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On-Demand Labor for Reverse Logistics

Veryable Editorial Team
August 6, 2021
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Every company that sells something online knows the pain of watching returns roll in. It’s just part of the business. But companies that are new to selling online or that have experienced a recent increase in volume from online orders might not have a strong system in place yet for handling all its reverse logistics.

At Veryable, we work with many companies who have to deal with returns as part of their reverse logistics process. Our marketplace for on-demand labor enables them to make operational plays to tackle this tough issue.

In this article, you’ll learn what you can do to quickly respond to returns using on-demand labor, resulting in more accurate inventory, quicker inventory turns, and a lower cost per unit.

Reverse Logistics word cloud with associated terms for manufacturing warehousing and distribution


Problems caused by reverse logistics

When returns and rework projects come in and start to pile up, it can create inaccuracy in your inventory and create a sort of black hole in your warehouse. You might end up ordering more of a product that you didn’t need, because you had half your inventory sitting in a returns pile somewhere.

While not the only category of reverse logistics, returns are quite common. A 2018 survey found that the median amount of merchandise returned as a percent of sales was 10%, an amount that represents an estimated $369 billion in lost sales for US businesses. This number has likely only grown during the pandemic and as ecommerce picks up steam.


pie graph showing results from National Retail Federation (NRF) 2018 Organized Retail Crime Survey for returned merchandise


Returns can happen for any number of reasons, and across industries. Some of the most common types of returns are the result of:

  • Damages 
  • Overshipment
  • Overordering
  • Try before you buy (e.g. clothes)
  • Gift returns

Because returns and rework are unpredictable, unless you’re a large enough company that you have a department to handle returns, most companies wouldn’t need to hire someone full-time just to process them. Even at the local level for companies with a large geographic footprint, the returns process can be a nightmare because the individual stores see daily variation in returns.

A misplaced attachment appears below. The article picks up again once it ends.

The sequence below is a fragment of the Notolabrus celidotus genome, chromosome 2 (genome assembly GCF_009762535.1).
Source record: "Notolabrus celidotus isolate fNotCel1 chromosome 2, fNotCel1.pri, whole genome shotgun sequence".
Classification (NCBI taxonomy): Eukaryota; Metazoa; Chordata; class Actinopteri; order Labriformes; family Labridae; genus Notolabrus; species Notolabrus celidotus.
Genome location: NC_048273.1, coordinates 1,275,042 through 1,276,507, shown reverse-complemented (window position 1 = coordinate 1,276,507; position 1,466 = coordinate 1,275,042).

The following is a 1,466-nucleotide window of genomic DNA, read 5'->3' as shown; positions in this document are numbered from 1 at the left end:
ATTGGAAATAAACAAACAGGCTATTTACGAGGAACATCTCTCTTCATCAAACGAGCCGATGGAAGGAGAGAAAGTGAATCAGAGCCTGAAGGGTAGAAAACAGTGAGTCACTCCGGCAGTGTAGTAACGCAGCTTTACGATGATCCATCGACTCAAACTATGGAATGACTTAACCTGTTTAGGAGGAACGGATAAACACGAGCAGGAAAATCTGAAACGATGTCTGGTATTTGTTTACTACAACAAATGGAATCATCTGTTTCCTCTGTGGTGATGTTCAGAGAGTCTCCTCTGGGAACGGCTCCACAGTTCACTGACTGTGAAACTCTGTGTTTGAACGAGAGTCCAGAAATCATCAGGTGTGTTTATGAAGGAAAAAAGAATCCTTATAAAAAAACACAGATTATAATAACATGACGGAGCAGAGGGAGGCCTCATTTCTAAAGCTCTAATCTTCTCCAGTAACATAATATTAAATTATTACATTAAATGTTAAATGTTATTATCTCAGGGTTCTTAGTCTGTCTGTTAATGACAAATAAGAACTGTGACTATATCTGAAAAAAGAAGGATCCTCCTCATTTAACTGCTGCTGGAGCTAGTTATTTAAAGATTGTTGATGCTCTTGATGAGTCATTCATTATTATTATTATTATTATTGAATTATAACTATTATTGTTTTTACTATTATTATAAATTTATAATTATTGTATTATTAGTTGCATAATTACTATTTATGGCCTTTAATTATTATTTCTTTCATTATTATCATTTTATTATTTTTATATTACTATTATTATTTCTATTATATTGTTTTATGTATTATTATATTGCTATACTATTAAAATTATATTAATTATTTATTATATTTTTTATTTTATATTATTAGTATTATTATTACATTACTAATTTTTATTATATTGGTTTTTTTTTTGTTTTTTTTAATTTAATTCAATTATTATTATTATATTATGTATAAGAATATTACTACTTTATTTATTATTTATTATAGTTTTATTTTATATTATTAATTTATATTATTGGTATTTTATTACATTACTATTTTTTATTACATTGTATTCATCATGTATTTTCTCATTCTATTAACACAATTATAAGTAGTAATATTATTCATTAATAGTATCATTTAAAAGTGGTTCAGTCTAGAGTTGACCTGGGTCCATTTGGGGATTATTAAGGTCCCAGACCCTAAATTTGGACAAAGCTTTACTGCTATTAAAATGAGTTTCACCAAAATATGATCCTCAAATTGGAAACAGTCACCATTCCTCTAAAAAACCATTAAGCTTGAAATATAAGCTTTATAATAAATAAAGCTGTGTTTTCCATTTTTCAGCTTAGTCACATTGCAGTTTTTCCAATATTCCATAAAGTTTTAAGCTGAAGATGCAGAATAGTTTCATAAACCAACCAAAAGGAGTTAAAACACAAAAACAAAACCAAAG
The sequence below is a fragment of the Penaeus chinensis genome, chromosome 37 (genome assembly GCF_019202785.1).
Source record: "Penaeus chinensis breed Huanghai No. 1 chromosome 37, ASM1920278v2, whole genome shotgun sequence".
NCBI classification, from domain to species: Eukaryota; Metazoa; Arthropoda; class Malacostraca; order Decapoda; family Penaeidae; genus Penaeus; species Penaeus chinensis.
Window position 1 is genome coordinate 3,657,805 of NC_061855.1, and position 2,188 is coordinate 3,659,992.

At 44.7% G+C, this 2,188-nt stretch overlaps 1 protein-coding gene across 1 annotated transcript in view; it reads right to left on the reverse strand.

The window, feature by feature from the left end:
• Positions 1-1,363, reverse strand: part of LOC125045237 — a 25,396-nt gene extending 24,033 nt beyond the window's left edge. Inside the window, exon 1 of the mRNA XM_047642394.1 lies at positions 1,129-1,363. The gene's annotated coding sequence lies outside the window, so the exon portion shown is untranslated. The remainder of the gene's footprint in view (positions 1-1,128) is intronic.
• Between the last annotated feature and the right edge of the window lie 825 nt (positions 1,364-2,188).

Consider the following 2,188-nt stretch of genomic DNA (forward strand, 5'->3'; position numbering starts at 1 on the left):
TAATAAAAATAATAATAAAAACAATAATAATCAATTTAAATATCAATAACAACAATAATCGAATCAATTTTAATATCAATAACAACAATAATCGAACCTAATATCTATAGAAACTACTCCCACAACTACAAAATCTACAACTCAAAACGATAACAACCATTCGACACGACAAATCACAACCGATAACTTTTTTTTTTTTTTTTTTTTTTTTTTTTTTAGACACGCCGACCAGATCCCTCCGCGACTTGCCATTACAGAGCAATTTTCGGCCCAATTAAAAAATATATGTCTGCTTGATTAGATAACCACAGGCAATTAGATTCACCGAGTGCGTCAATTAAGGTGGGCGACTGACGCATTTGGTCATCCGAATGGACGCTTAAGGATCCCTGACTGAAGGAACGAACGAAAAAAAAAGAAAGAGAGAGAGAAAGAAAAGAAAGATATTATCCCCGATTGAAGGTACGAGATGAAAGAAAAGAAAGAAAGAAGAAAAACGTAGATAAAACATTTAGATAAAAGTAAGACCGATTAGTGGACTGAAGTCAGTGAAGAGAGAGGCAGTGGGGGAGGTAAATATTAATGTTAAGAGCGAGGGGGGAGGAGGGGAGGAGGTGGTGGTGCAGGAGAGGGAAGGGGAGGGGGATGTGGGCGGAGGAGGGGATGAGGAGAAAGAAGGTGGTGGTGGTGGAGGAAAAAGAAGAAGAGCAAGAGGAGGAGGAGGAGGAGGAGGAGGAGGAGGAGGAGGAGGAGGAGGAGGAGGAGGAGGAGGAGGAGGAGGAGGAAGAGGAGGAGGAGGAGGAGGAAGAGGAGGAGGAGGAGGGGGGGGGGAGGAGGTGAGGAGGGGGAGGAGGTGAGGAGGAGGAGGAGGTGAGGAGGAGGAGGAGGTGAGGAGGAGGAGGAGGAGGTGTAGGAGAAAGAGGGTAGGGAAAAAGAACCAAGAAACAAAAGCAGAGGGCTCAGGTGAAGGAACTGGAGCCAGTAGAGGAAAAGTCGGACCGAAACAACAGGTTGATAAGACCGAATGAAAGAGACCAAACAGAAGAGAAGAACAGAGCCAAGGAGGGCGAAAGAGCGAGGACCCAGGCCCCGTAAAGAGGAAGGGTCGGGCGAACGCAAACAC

Some days there might not be any returns, and some days there might be a huge amount, meaning a full-time worker whose only task is to process returns wouldn’t make much sense in most environments. 

Generally, the returns area falls under the responsibility of the receiving department, which is often inundated with keeping up with the regular flow of inbound shipments and containers. Returns are usually low on a receiving department’s priority list and only tackled when there is downtime from their regular inbound volume. Unfortunately, downtime is hard to predict so the returns pile can continue to grow if there is no one to dedicate time to processing it back into sellable inventory.


How on-demand labor helps solve problems with reverse logistics

Instead of hiring someone full-time to process returns or relying on your employees to put in extra hours, you could bring in on-demand labor to process returns while your employees stay on task.

If you have items that customers are ordering that are sitting in a returns pile, you could quickly convert that inventory to cash if you could just process them into sellable inventory.

When returns come in, you’ll simply bring in enough on-demand workers to process them. The workers will only be there as long as it takes to finish processing the batch of returns, and you can wait until you get another batch to call in extra help. The use of on-demand labor in this way will prevent you from paying overtime to assign employees to this task, on top of the cost of excess inventory you’d create as a result of not knowing what’s been returned until it was too late.

If you consistently use on-demand labor to help process the unpredictable returns, you can build a labor pool over time by adding the workers you like to a pool. Then you can specifically invite these workers back when there’s more work available.

By solving reverse logistics problems like returns, on-demand labor could have a huge impact all the way up the supply chain by reducing the bullwhip effect caused when companies order more of an item that’s sitting on their dock as a return. If companies could process returns as quickly as they hit the dock, it would increase inventory accuracy in real time and they could all be more cost efficient and avoid unnecessarily straining every link in the supply chain before them.


How to get started with on-demand labor

Getting started with on-demand labor is easy. You can sign up for a business profile with Veryable and post your first work opportunity today. You only pay when the work is completed, so you can control your cost per unit. Create your free business profile to get started.

Want to learn more? Visit our on-demand labor for logistics homepage

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Veryable Editorial Team

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